Tired Drivers Are Dangerous

For drivers of commercial vehicles, driver fatigue is an occupational hazard which has been recognized by the Occupational Safety and Health Administration (OSHA) and the Federal Motor Carrier Safety Administration (FMSCA). Fatigue is the result of physical or mental exertion that impairs performance. Driver fatigue may be due to a lack of adequate sleep, health issues, extended working hours, strenuous work or non-work activities or a combination of other factors.
Studies have been conducted measuring drivers’ performance when they are tired. These studies suggest that driving while fatigued impairs reaction times just as much as alcohol use. The risk involved with a fatigued driver is only amplified when introduced into the context of commercial trucking, because of the extremely large motor vehicles transporting a variety of materials.
The federal government is aware of the underlying safety issues involving commercial trucks. There are several specific rules in the FMCSR (Federal Motor Carrier Safety Regulations) that address impaired drivers, hours of service, a driver and trucking companies, and managing truck schedules to conform with the Regulations. Every year truck crashes kill over 5,000 people and injure almost 150,000 more on the nation’s roads and highways. Large trucks are involved in multiple vehicle fatal crashes at twice the rate of passenger vehicles.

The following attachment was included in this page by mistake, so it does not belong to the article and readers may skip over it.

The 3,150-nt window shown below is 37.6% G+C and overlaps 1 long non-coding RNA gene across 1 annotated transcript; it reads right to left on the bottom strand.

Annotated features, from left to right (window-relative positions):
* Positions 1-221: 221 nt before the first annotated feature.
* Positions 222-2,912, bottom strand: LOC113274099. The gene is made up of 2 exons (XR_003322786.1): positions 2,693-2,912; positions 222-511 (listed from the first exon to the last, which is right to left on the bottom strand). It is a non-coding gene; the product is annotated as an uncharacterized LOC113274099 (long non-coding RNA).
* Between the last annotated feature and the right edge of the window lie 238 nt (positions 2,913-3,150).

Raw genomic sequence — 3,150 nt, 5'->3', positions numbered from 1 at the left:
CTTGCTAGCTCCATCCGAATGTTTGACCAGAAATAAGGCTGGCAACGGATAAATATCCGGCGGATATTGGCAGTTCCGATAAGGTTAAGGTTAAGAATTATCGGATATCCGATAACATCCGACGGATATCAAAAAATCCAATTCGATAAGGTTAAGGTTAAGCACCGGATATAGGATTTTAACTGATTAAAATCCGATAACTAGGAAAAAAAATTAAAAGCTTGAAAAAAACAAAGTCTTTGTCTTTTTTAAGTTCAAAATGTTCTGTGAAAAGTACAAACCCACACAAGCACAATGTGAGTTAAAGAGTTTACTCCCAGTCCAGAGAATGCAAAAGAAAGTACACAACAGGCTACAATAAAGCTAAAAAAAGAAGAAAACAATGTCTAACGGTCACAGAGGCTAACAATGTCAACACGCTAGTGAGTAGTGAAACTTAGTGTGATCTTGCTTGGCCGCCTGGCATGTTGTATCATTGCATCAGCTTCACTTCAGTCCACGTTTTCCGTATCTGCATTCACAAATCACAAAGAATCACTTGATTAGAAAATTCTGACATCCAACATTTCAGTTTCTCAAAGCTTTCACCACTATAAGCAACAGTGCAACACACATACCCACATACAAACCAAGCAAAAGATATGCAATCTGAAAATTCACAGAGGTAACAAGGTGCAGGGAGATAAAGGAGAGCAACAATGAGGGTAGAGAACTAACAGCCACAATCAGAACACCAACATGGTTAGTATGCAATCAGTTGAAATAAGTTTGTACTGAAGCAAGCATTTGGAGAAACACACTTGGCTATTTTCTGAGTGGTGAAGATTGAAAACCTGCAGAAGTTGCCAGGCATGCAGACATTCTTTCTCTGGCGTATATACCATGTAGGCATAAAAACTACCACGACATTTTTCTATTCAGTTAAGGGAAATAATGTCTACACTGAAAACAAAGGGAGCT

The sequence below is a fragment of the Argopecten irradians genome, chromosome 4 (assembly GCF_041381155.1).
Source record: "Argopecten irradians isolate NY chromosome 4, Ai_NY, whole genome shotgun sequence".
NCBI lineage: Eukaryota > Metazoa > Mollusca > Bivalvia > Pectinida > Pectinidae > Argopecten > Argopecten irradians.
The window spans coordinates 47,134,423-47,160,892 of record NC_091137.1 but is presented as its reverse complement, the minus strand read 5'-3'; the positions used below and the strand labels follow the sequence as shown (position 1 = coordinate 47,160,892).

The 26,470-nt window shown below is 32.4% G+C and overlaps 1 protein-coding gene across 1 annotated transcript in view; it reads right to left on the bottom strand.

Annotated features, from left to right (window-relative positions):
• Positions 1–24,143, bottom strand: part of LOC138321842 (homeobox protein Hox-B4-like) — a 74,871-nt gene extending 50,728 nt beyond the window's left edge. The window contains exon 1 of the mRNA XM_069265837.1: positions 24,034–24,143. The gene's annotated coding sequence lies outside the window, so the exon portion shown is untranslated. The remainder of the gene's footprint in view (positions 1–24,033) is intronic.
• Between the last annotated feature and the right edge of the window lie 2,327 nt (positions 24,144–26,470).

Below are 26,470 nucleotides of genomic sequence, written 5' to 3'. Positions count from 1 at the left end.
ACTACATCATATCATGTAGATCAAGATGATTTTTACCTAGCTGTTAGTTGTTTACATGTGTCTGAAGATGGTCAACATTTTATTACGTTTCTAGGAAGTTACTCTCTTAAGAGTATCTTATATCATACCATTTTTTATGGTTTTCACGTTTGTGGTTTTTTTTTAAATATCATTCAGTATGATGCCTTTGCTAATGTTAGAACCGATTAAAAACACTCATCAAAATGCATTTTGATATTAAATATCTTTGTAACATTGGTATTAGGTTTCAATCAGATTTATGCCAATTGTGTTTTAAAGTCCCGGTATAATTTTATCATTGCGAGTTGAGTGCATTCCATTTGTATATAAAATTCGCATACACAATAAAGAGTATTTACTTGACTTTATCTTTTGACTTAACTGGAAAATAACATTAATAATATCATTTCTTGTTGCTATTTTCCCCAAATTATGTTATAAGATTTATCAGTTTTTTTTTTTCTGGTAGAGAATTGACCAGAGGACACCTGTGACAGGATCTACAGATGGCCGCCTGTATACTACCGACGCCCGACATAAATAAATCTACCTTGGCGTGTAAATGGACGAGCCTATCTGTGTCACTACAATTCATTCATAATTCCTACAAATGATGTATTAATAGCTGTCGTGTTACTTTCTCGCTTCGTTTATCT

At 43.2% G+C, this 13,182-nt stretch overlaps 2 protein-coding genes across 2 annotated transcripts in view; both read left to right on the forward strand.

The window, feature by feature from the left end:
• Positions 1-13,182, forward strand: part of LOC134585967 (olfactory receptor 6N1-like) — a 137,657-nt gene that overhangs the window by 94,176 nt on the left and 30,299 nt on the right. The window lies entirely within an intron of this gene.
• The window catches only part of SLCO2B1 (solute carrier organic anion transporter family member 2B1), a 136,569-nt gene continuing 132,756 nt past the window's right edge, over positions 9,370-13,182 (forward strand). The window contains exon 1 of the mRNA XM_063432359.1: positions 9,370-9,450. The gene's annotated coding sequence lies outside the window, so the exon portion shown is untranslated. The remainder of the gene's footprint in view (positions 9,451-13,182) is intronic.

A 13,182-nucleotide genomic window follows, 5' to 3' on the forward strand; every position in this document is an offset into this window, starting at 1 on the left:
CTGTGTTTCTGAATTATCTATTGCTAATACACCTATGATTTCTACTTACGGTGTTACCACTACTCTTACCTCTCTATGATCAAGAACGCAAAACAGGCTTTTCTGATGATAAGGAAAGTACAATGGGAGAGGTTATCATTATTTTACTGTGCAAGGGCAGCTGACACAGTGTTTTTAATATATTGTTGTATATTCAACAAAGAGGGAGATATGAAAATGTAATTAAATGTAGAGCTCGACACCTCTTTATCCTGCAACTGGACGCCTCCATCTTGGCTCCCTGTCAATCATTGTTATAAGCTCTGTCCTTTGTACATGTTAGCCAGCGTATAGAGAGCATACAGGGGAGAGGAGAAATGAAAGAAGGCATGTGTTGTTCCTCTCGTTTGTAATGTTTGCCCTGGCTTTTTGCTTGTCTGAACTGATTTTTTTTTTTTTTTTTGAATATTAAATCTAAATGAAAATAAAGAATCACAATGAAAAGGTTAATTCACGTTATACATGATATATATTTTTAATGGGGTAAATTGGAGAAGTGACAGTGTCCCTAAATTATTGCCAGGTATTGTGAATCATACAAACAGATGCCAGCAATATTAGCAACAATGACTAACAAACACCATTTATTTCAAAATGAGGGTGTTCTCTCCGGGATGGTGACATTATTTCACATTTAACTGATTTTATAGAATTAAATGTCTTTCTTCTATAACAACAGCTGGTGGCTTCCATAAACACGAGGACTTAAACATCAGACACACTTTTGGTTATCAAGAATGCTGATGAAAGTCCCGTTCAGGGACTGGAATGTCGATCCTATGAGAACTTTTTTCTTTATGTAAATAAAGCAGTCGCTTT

A commercial motor vehicle driver may drive a maximum of 11 hours after ten consecutive hours off duty. These hours are reduced for any driver who is carrying passengers to a maximum of ten hours after eight consecutive hours off duty. Under the current rule it permits fatigued drivers to spend 15 hours driving in a 24-hour period. There are new proposals that work/rest hours be based on a 24- hour circadian clock period instead of a 24-hour period. This would require longer rest periods for drivers.
Studies show the most consistent factor influencing driver fatigue and alertness was time of day. Night driving from midnight to dawn was associated with the worst performance. The time of day was a much better predictor of decreased driving performance than hours of service. There is no quick fix or single solution to the fatigue problem. All drivers need to insure that they obtain adequate sleep and they must be afforded an opportunity to obtain adequate sleep. If you need more information on this subject, contact Attorney Boyd B. Newton:
5447 Roswell Road
Atlanta, Georgia 30342
T: 404.593.2630
E: boyd@boydnewtonlaw.com

You can also go to www.FMCSA.gov; www.DOT.gov; or www.NHTSA.gov for more information.

Sources: www.FMCSA.gov, www.DOT.gov, and www.NHTSA.gov